decided: September 26, 1967.
Appeal from judgment of Court of Common Pleas of Perry County, Feb. T., 1964, No. 290, in case of Irene E. Hummel, administratrix of estate of George E. Hummel, deceased v. Curtis Womeldorf, trading and doing business as Ace Motor Freight, H. M. Skinner & Sons, Inc. and Robert F. Gibson.
Carl Rice, for appellant.
Richard B. Wickersham, with him Richard H. Wix, and Metzger, Wickersham & Knauss, for appellees.
G. Thomas Miller, for appellee.
Bell, C. J., Musmanno, Jones, Eagen, O'Brien and Roberts, JJ. Opinion by Mr. Justice O'Brien. Mr. Justice Musmanno dissents. Mr. Justice Cohen took no part in the consideration or decision of this case.
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At about 1 a.m. on December 10, 1963, the decedent, George E. Hummel, employed as a truck driver for Follmer Trucking Company, was operating a tractor-trailer unit on the highway near the Borough of Liverpool, in Perry County. He was driving his vehicle on the southbound lane of a three lane concrete highway. To the west of the highway was situated a restaurant and service station.
At the same time, Robert F. Gibson was operating a tractor-trailer unit loaded with bricks. The rig was owned by Curtis Womeldorf, trading and doing business as Ace Motor Freight. The load being carried was a shipment being transported by H. M. Skinner & Sons, Inc. Gibson had pulled his rig into the restaurant and parked it on the parking area. He left the equipment unattended, with the motor running, and entered the restaurant. The rig drifted from its parking position onto the highway, in such fashion that when Hummel reached the scene, Gibson's equipment extended across the southbound lane in which Hummel was proceeding, the center lane, and a portion of the northbound lane. Hummel collided with the Gibson rig and suffered injuries which caused his death several hours later.
To recover damages resulting from Hummel's death, his widow, the administratrix of his estate, commenced an action of trespass against Womeldorf, trading as Ace, Skinner, and Gibson. A jury trial resulted in a verdict for the defendants. A new trial motion was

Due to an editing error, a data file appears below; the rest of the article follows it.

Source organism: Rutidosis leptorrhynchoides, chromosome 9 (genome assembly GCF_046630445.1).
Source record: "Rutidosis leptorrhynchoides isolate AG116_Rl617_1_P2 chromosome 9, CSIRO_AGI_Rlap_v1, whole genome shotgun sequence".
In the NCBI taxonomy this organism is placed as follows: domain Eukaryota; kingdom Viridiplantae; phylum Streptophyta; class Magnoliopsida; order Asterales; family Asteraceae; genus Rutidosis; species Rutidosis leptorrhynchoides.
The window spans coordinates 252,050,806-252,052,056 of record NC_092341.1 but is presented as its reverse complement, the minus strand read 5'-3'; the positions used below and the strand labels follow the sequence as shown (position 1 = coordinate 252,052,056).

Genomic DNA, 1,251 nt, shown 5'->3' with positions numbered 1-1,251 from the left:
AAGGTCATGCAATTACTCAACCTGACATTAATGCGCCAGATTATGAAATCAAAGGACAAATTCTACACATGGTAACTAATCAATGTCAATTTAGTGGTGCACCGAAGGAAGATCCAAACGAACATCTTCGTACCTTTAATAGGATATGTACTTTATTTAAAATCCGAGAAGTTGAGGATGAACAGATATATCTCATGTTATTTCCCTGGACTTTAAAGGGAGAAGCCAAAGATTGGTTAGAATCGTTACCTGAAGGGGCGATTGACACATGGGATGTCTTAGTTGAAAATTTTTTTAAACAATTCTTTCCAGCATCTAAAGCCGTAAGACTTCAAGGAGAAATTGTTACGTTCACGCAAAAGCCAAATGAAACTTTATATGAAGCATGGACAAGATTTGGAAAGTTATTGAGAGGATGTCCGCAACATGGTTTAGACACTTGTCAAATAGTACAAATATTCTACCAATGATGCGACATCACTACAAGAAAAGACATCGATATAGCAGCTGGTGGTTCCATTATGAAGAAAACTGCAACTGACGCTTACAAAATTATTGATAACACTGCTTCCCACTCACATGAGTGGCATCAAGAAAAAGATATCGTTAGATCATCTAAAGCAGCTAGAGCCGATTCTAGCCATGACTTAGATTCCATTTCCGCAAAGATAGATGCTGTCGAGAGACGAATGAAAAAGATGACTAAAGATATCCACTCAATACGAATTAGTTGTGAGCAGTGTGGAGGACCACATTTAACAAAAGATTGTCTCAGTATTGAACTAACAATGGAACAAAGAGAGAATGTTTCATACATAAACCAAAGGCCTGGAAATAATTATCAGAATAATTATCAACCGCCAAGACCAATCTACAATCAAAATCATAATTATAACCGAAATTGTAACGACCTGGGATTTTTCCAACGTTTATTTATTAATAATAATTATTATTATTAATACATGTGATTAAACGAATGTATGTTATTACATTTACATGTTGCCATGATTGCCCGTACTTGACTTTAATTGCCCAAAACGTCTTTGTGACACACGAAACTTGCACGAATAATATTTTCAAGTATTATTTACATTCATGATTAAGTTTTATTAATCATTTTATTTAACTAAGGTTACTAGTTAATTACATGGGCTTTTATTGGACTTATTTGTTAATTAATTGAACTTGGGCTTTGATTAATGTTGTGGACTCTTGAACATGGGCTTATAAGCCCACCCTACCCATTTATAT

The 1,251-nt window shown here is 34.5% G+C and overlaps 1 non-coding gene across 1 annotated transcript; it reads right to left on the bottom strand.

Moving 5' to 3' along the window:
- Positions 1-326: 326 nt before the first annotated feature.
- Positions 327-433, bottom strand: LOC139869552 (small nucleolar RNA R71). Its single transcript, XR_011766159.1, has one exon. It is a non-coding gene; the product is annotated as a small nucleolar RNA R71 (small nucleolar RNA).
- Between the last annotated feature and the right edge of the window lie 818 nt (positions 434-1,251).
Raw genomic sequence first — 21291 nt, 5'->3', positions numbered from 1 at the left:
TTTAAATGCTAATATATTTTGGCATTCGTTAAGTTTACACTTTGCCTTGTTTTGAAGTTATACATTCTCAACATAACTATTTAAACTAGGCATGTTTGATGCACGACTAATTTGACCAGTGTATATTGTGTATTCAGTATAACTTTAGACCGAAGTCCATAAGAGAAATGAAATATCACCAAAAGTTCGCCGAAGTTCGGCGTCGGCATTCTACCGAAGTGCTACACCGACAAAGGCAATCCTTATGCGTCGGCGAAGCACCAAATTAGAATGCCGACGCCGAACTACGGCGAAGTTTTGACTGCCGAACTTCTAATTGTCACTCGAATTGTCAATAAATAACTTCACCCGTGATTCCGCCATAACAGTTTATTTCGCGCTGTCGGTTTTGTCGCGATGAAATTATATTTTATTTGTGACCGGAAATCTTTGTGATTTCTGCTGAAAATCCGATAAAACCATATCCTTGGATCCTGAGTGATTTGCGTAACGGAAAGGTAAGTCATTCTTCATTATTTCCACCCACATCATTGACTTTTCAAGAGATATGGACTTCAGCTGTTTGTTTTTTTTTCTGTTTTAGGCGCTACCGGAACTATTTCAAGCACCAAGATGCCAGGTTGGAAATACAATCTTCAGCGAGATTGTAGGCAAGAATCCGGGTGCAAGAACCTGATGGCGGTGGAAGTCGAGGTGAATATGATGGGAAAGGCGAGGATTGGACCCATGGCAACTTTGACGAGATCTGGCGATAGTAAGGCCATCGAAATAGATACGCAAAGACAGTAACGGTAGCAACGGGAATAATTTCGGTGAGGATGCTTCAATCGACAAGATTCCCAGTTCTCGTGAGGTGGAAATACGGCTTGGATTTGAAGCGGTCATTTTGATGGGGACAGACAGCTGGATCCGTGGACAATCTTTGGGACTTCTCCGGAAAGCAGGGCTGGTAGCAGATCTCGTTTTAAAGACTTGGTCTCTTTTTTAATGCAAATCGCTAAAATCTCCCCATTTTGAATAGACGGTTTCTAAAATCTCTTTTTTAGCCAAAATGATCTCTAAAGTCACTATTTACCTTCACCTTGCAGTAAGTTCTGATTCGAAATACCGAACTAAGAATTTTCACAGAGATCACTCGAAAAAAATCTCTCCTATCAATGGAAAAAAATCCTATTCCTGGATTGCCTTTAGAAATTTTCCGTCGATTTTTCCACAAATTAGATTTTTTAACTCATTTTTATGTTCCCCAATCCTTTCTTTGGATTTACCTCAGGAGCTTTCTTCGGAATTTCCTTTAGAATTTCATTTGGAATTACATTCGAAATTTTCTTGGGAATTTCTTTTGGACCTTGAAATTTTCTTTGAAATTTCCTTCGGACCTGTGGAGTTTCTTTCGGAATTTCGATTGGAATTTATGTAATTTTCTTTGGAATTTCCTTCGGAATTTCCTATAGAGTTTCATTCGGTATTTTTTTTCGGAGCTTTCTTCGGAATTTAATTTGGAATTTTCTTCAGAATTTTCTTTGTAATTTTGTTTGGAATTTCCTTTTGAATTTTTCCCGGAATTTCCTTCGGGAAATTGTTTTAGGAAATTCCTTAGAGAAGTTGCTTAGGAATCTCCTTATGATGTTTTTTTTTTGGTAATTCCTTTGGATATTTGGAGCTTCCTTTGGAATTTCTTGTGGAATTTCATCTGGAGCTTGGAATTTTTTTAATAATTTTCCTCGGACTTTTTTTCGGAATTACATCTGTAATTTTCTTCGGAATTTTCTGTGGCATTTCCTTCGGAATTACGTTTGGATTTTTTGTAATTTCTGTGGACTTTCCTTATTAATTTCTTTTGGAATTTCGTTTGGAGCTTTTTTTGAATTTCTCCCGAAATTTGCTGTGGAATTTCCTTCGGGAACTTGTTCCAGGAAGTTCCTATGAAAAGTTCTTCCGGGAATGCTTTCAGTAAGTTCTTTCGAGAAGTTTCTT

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refused, and this appeal followed the entry of judgment on the verdict of the jury.
Appellant contends that the verdict of the jury was against the weight of the evidence; that the trial court charged erroneously on the burden of proof of contributory negligence; that the trial court erred in charging relative to the rebuttal of the presumption of due care of the decedent, inasmuch as there was no evidence to rebut the presumption; and that since there was no evidence to warrant a finding of contributory negligence, the trial court erred in submitting that issue to the jury. Appellant recognizes that no specific exceptions to the charge of the trial court were made, but contends that her general exception was sufficient, since the alleged errors in the charge were basic and fundamental. The question of when a general exception to the charge is sufficient to protect the rights of the prejudiced party is not a novel one. In Fugagli v. Camasi, 426 Pa. 1, 229 A.2d 735 (1967), we very recently considered this question. We there held that a general exception is sufficient "where the instructions omitted [or improperly included] are vital to a proper conception of the case, for such an inadequacy constitutes basic and fundamental error, . . . [citing cases]." In the instant case, a careful reading of the charge discloses no basic or fundamental error.